By Ed Huyck
By Melissa Wray
By Patrick Strait
By Jonathan McJunkin
By B Fresh Photography
By Ryan Siverson
By Kendra Sundvall
By Ed Huyck
There's an emblematic moment midway through Frank Theatre's excellent staging of Bertolt Brecht's Mother Courage and Her Children, when the titular mom (Annie Enneking) learns that one of her sons has been slain. Enneking steps into the spotlight, contorts her features, and emits a scream of exaggerated anguish—in total silence. Mother Courage's pain, like everything else in this show, exists at arm's length, stylized, and dissected for the audience's analysis.
Brecht's 1939 play was a major component in his project of throttling western drama to within an inch of its life, then granting it new breath after it promised to live up to the challenges of its age. Writing on the eve of World War II, he set his play amid the 17th-century's Thirty Years' War. And he provides elements that tear to tatters any notion of war's grandeur (or even necessity): greed, carnage, betrayal, rape, venality, and, most crucially, hypocrisy.
The story is relatively straight-ahead: Mother Courage embarks on a long European tour with her ramshackle wagon and store of wares, striving to make her living amid a continent ripping itself apart. She drags along her three children, Eilif (John Riedlinger), Swiss Cheese (Eric Sharp), and the mute Kattrin (Heather Bunch). Along the way she suffers setbacks and enjoys success. And all of her children die. Cue up a final cynical tune about the ineluctable inequities of life.
One need not worry about spoiling the suspense in this show: Brecht wrote it in the form of a dozen vignettes that begin with a projected banner that informs the audience what is about to happen. It's a tactic designed to distance the audience from oversympathizing with the characters, or embracing suspension of disbelief as an anodyne to the realities on display. Tolstoy asked: Do individual great men drive history, or great communal forces? Screw that, Mother Courage might have replied. Is that a half-sandwich sitting on that reeking pile of garbage?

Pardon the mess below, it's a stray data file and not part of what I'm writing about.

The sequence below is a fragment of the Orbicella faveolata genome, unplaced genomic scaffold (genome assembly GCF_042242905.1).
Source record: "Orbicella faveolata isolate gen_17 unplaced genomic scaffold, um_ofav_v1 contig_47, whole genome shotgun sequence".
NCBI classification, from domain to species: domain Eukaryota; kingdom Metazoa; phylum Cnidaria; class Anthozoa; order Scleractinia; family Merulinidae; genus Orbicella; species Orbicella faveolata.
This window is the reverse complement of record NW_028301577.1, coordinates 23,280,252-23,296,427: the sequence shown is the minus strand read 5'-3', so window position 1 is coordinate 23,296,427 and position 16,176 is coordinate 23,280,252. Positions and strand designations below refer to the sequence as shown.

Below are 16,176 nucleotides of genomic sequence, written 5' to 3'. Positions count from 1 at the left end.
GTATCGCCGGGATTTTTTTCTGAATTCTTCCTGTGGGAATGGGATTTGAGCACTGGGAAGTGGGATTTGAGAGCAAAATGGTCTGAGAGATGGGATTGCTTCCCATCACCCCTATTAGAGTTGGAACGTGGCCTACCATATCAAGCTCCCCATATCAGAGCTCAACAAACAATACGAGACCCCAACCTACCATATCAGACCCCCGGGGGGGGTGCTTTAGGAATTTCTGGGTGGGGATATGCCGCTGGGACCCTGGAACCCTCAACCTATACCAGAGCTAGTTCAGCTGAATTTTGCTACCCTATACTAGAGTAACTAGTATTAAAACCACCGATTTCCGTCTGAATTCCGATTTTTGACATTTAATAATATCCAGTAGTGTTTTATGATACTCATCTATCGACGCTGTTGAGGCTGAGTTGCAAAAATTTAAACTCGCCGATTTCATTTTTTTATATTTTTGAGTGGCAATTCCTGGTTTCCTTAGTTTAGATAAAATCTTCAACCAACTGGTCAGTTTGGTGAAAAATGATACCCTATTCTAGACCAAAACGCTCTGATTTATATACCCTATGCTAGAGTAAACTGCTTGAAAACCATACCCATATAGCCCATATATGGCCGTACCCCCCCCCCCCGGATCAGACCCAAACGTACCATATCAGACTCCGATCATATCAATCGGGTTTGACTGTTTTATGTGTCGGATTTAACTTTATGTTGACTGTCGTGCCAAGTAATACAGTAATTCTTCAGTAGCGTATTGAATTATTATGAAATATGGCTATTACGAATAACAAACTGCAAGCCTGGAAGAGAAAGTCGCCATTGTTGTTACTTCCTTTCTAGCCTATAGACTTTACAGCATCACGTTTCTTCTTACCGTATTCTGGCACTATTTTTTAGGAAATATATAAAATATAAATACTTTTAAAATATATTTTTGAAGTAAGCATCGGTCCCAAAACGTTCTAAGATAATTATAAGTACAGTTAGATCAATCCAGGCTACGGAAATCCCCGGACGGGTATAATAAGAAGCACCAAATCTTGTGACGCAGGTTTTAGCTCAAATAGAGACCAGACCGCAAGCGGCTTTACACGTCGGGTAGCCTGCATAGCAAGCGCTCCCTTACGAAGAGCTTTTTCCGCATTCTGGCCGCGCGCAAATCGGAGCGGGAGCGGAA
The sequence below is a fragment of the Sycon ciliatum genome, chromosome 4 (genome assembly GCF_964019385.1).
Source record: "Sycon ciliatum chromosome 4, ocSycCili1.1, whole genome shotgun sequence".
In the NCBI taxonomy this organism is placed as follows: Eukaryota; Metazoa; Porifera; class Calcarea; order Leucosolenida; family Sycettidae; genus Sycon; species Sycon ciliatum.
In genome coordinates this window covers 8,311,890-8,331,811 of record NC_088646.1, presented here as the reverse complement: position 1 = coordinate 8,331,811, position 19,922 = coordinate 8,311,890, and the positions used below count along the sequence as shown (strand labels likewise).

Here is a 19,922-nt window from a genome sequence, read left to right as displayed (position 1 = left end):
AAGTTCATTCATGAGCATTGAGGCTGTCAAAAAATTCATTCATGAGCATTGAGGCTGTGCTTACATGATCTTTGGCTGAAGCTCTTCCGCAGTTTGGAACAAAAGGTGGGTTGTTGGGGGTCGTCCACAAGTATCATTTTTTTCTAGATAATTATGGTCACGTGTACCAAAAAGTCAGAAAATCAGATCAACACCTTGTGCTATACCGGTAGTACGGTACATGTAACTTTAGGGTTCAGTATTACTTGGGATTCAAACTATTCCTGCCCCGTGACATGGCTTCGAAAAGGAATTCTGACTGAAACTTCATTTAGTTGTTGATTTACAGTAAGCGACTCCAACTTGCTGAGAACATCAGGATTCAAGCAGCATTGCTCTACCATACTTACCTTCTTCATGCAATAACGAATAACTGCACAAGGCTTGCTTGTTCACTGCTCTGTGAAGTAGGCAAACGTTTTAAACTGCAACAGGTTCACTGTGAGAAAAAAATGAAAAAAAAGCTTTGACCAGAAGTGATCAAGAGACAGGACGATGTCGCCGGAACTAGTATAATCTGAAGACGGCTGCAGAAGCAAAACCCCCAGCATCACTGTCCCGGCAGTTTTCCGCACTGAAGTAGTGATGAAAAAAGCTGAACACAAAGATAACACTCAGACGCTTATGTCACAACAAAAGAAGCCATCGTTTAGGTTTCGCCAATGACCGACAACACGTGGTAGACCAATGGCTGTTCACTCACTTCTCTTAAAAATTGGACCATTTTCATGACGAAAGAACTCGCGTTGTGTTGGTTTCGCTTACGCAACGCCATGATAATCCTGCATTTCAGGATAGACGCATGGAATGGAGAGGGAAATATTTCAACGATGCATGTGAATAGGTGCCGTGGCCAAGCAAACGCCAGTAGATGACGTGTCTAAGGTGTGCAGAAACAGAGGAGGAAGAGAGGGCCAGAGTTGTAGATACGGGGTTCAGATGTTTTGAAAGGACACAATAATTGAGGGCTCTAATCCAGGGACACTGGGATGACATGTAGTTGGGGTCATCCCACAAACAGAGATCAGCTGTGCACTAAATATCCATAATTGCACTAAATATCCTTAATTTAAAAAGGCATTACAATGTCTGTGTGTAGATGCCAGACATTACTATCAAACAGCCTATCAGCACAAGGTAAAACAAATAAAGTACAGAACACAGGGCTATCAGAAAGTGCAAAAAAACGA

By now it must be clear that this is a difficult work to pull off, and Wendy Knox's direction is perfectly suited to the task. I've often found that her go-for-the-gut style produces a fascinatingly paradoxical sense of brainy distance. And this play is right in her wheelhouse. Knox's foot soldier in this campaign is Enneking, who makes almost no false steps as she stalks around the stage dispensing wisecracks, bickering, bartering, and convincingly embracing the cracked logic of the battlefield.
Grant Richey's Chaplain is another standout. He's in love with Mother Courage, and helps drag her cart through the muck of existence while trying to cling to the shreds of his prissy dignity. Brecht makes the Chaplain carry all kinds of rhetorical weight (which Richey lifts with apparent ease). At one point he extols the virtues of war; at another he vividly recounts Christ's crucifixion as a metaphor for the crushing effect of bellicose empires on the fortunes of ordinary people. (This was the story's original point, if I'm not mistaken.)
The devil gets his due in the musical accompaniment, led by Michael Croswell, which mixes keyboards, percussion, and horns into a sort of satanic cabaret. And while some lyrics get lost in the mix, the cast generally pulls it off. Polish, in any case, isn't the point here. And when Enneking hisses and roars through Mother Courage's statement of purpose ("Song of Great Capitulation"), the heart fairly soars, then crashes, then tries to get up again.
This is a brutal, profane piece ("You're all trouser shitters!" a soldier shouts at one point), a sordid match for its subject—the murderous spree of history, in which war has rarely done much to improve the life of the average person. Best make a buck if you can, Mother Courage concludes, even though it destroys her. After all, war, as Brecht once formulated, is business as usual conducted by different means. And he'd never even heard of the Carlyle Group.